by Hunter Brendel, Master of Maritime Archaeology student
As I sit on the edge of a 1×1 square meter unit, all I can hear is the methodical sound of my own breathing through my regulator. The water dredge is operating in full force with my student dive buddy wrestling the dredge (I’ve dubbed it ‘the hydra’ as a term of endearment) and digging down into the darkness of history. Looking to the right, I spot a school of Atlantic spadefish within reach, curiously hovering over a neighboring unit to the west. They scatter when a fellow supervisor emerges from the unit, giving me the “okay” dive signal as he descends back into the darkness. Following a travel line, I swim around the unit into another one a couple of meters south of my position to scope out an artefact that is already plotted on the site plan I have engraved into my memory. I gingerly reach down into the unit with my right hand, feeling the artefact a meter down through the pitch blackness. It is then I realize I am touching history, an eighteenth-century cannon lost to the bottom of the ocean long ago. This scenario gives me flashbacks to a terrestrial field school I participated in a couple of years ago—only the dredge is our trowel and hand signals are our primary means of communication. This is all done with less than a meter of visibility.
It’s difficult to describe the surreal experience of excavating underwater in low visibility, but archaeology by braille is a task that requires all five senses to be fully functional. The site I am fortunate enough to be working on is known as the Storm Wreck, a British loyalist revolutionary shipwreck discovered off the coast of St. Augustine, Florida in 2009 by an American non-profit underwater archaeology organization, the Lighthouse Archaeological Maritime Program (LAMP). Since then, LAMP has dedicated a field school each summer to excavating the Storm Wreck by bringing in students and volunteers from around the world to work on the project.
Currently, we are in the throes of the 2014 field school, and I couldn’t be more excited about the work we have done and what we have yet to accomplish. The field school extends the full month of June, so I am blogging my experiences on certain aspects of the project as a directed study and to inform the public on how Flinders Maritime Archaeology students conduct archaeology outside of the crystal clear waters of South Australia.
This blog post focuses on what I consider to be the primary environmental difference between my previous experiences on maritime archaeology sites in South Australia to that of Florida’s northeastern Atlantic coast. The Flinders 2013 field school that I participated in near Port MacDonnell was focused on two sites that had diving conditions of relatively clear visibility. We students were able to document the sites by taking photos with cameras in underwater housings and sketching archaeological features on Mylar. On the Storm Wreck, however, site documentation by photography is nearly impossible unless the visibility is unusually good. In order to work on the site, I’ve had to memorize the site plan, trust my instincts, and follow travel lines to get where I want to be.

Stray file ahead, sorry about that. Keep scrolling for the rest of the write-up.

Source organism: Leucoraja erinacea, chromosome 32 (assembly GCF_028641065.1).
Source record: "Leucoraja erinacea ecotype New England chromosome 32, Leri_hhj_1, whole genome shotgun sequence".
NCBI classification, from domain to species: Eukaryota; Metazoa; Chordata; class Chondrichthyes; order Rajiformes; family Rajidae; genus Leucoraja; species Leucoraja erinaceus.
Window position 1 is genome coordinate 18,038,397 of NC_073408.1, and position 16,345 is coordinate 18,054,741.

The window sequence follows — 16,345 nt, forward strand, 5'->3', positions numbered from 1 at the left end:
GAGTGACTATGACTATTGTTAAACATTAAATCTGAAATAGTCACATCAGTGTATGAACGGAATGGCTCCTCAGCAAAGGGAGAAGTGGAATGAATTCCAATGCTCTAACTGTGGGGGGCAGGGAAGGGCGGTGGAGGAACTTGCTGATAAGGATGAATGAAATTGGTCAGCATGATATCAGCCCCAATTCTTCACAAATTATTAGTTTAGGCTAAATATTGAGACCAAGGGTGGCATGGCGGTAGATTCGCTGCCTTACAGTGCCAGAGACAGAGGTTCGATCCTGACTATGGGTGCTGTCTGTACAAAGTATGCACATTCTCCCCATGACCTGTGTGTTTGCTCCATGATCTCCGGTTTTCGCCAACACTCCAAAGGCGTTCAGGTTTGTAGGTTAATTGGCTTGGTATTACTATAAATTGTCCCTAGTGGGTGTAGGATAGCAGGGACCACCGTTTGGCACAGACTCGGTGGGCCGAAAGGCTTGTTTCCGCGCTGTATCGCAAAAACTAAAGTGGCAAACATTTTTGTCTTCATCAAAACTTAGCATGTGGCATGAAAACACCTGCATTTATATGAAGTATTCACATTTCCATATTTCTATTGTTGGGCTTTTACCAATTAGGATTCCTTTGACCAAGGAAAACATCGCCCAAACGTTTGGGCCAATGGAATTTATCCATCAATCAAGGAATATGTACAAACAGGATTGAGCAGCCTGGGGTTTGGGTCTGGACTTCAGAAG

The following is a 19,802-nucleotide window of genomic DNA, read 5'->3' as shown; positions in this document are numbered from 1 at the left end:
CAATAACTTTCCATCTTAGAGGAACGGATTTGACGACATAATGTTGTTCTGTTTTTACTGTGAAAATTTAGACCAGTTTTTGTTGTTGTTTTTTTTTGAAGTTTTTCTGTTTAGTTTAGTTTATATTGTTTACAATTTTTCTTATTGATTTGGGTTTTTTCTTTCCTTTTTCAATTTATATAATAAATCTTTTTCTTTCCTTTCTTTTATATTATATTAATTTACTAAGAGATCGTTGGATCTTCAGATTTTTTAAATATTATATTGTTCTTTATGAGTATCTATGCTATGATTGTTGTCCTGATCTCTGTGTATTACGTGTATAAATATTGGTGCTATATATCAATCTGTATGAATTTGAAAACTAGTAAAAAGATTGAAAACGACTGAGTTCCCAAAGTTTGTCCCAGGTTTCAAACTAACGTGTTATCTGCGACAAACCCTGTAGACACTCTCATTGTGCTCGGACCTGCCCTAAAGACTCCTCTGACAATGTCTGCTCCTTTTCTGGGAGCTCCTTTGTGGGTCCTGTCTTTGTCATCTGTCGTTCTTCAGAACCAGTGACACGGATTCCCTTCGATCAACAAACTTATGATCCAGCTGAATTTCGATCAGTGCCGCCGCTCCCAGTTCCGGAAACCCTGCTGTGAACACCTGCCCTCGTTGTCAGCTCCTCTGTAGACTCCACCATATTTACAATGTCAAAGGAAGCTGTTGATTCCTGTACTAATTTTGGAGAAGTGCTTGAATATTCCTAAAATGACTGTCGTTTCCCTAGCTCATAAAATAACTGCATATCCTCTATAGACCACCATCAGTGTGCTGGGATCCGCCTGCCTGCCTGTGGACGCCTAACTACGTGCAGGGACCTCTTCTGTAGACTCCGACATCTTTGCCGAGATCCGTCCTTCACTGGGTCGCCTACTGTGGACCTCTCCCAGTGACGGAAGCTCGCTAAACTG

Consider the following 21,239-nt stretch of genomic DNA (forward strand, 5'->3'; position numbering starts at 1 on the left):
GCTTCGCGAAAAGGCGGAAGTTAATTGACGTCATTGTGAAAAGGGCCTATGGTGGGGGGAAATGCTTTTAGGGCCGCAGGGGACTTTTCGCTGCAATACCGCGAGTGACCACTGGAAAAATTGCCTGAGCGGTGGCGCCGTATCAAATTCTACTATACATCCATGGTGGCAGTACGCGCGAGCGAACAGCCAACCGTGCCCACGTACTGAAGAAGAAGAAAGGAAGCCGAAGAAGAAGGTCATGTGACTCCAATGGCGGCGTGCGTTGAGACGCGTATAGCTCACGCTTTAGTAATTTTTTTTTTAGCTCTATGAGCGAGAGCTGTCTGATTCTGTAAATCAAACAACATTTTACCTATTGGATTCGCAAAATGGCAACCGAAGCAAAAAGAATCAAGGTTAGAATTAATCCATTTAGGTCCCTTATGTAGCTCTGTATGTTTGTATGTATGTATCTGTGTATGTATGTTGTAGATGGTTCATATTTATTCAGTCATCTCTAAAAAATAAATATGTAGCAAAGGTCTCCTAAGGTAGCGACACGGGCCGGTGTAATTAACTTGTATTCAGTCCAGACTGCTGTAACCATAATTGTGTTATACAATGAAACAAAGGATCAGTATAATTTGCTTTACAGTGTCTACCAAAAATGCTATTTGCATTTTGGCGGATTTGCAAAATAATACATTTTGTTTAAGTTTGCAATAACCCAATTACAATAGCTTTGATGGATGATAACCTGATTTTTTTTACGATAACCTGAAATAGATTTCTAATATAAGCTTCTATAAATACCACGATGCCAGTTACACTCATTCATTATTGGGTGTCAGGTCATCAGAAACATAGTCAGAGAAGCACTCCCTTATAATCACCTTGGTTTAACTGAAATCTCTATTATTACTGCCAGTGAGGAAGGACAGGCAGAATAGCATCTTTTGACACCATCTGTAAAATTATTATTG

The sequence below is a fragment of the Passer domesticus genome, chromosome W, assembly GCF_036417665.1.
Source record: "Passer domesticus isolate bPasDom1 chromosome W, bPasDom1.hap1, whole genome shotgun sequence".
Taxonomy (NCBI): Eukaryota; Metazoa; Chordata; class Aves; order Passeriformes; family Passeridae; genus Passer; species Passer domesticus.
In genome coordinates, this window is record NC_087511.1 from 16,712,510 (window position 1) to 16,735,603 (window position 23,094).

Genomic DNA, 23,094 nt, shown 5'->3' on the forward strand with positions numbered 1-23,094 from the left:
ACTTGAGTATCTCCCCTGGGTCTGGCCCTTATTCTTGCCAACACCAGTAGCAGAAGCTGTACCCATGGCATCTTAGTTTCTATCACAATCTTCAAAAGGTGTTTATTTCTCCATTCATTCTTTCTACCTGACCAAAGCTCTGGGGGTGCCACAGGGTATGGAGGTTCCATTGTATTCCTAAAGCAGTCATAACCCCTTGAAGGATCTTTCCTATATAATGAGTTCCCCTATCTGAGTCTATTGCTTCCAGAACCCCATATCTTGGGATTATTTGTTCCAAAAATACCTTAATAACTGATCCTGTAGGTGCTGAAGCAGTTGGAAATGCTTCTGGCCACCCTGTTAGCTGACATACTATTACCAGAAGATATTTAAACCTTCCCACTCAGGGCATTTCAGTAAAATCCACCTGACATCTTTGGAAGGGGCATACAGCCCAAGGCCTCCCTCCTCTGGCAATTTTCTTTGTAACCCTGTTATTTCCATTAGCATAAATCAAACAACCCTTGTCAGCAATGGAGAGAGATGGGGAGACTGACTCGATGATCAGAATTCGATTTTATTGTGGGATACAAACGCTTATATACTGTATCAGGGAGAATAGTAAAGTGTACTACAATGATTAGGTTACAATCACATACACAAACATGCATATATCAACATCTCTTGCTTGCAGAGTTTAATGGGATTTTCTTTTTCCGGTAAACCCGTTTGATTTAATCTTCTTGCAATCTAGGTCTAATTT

Figure 1. Students during the 2013 Flinders University Archaeology Field School near Port MacDonnell, South Australia.
Figure 2. A diver during the Storm Wreck 2009 field season installs a screw anchor to mark an anomaly. This photo was taken on what is considered to be a good visibility day. Photo courtesy of LAMP.
Even if visibility is excellent on the Storm Wreck site, by the end of the day it is nonexistent because of water dredges silting the site. To train students and supervisors to be ready for site conditions, LAMP staff devised an obstacle course in a freshwater dive shop pool that was riddled with obstacles such as barrels, wheelbarrows, and tangled line. The goal of finishing the course was to descend a down line, retrieve a flashlight, follow a travel line through the assortment of obstacles, clip the flashlight on the end down line, and ascend to the surface. Furthermore, the diver was further challenged by LAMP staff and supervisors by blacking out his or her dive mask with electrical tape. The course was to be completed without vision and taught the diver to trust his or her instincts and the travel line. Divers were also clipped to the bottom of the pool by bungee cords at certain points of the course to teach them how to comfortably unsnag themselves. At one point in the course, divers were to take off their BC (buoyancy compensator) and put it back on.
Since I was new to the project, I went through the course myself and nothing could have prepared me better, other than actually being on site, to navigate the Storm Wreck. I had a blast doing the course, as did all of the other divers, and I hope to see similar training on low visibility maritime archaeology projects in the future. Now to get back in the field!